August 30 2015 Latest news:

East Anglian farmers and conservationists have urged the prime minister to use a forthcoming visit to Brussels to protect a vital lifeline for the region’s wildlife.

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EU payments for wildlife-friendly farming have been credited with helping to reverse the population crashes of many vulnerable and farming-dependent species.

But just as these agri-environment schemes are celebrating their 25th anniversary, the people behind them fear cuts to European and domestic budgets could mean slashing the largest single budget for wildlife conservation in the UK.

Groups including the RSPB and the Wildlife Trusts have written to David Cameron asking him to defend these schemes when he attends a European heads of state meeting in Brussels later this month.

Simon Tonkin, farmland conservation officer for the RSPB in the East of England, said: “We know that budgets are tight, but we believe that rewarding farmers for helping to keep wildlife on their land is excellent value for money, especially when less than £7 out of every £100 paid to farmers currently goes towards wildlife conservation.

“This isn’t about needing more money, but about making sure that the existing money is spent in the right way, to deliver real public benefits for the continued public investment.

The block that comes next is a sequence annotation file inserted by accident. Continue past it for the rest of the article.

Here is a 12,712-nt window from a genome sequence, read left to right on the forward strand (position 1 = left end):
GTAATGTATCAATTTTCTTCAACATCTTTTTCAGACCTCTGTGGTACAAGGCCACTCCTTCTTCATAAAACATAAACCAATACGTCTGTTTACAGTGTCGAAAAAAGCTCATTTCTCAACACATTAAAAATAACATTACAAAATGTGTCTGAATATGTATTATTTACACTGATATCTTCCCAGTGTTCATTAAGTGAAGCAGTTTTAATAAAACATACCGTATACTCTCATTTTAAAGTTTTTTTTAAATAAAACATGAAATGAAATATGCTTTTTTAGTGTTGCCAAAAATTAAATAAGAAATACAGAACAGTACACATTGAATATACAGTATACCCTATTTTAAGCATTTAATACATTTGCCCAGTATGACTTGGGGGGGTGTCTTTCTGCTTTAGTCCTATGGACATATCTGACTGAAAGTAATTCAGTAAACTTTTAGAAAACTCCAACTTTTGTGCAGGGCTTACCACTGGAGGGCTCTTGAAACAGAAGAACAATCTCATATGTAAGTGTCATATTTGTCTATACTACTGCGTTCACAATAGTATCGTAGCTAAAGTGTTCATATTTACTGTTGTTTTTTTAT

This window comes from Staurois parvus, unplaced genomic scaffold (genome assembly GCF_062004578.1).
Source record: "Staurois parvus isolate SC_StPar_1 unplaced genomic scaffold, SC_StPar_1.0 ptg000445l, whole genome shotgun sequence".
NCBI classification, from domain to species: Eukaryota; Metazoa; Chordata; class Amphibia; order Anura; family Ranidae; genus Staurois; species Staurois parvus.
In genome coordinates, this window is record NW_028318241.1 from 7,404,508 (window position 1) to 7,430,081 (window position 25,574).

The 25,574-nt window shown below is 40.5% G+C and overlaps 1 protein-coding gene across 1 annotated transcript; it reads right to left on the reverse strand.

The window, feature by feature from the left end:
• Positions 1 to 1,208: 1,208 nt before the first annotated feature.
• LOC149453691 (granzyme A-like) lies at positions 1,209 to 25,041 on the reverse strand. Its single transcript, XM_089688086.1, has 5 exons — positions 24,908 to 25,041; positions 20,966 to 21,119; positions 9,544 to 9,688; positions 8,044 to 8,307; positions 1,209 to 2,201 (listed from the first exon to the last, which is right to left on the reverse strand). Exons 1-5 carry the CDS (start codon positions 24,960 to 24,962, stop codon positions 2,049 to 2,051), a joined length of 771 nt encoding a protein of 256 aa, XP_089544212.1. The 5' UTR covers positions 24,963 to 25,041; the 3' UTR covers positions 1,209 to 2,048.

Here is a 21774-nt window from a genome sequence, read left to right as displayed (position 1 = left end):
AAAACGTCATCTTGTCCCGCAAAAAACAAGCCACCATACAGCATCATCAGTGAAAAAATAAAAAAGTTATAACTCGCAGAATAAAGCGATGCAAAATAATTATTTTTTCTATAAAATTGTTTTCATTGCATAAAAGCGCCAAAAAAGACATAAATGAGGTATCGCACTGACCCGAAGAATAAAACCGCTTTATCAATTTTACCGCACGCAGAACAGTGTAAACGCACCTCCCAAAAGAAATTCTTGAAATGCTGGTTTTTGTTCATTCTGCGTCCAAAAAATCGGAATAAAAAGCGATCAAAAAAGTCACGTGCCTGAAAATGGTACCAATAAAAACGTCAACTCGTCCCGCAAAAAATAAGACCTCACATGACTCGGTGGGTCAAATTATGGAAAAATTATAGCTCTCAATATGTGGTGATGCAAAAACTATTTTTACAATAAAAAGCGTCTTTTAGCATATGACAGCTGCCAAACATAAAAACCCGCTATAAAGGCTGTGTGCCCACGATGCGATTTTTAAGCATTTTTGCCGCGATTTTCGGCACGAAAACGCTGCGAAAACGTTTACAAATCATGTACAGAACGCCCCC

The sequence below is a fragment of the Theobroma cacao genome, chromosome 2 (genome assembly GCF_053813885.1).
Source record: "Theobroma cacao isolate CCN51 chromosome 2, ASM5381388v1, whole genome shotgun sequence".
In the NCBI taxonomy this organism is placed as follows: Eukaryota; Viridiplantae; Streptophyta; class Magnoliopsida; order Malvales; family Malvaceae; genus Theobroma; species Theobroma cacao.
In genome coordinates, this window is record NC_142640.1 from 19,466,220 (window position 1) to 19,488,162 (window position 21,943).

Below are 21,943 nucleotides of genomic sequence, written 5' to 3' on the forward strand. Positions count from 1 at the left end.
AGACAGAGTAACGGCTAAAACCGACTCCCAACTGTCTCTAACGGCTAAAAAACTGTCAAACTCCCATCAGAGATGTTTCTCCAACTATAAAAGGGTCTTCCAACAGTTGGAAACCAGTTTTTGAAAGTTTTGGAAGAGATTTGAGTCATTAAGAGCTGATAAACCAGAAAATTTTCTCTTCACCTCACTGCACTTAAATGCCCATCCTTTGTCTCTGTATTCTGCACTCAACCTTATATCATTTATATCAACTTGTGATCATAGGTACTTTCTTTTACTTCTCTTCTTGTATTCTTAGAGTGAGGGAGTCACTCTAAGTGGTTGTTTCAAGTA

“The CAP (Common Agricultural Policy) has long been criticised for inefficiency and waste. It would be scandalous if cuts were targeted at the one part of this policy that is actually delivering serious benefits to wildlife.

“Any reduction in this money will remove the lifeline on which many of our most-loved species depend and will risk decades of effort being needed to bring many farmland species back from the brink.”

Farmers, landowners and agronomists from across East Anglia have also expressed their concerns.

Chris Skinner is a conservation farmer who manages a square mile of countryside at High Ash Farm, two miles south of Norwich at Caistor St Edmund.

In 2006, he entered a large-scale Higher Level Stewardship (HLS) scheme, monitored by Natural England, which provides funding for him to farm the vast majority of the land for biodiversity benefits, as long as he meets strict criteria for species growth.

He said: “The public wants us to farm in an environmentally and wildlife-friendly way, but that does cost money.

“Without these funds I cannot afford to farm my land to the benefit of wildlife and have to go back to more conventional ways of farming which would be disastrous for the farm wildlife and the taxpayers who come to enjoy it.”


  • Completely agree. It's about time that the subsidies paid to farmers just because they are farmers stop and any public money they receive is used to deliver public goods such as wildlife, clean rivers or high quality landscapes. Natural England need to pull their socks up as well and make sure that the applications they do fund actually deliver for wildlife.

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    Betty Swallocks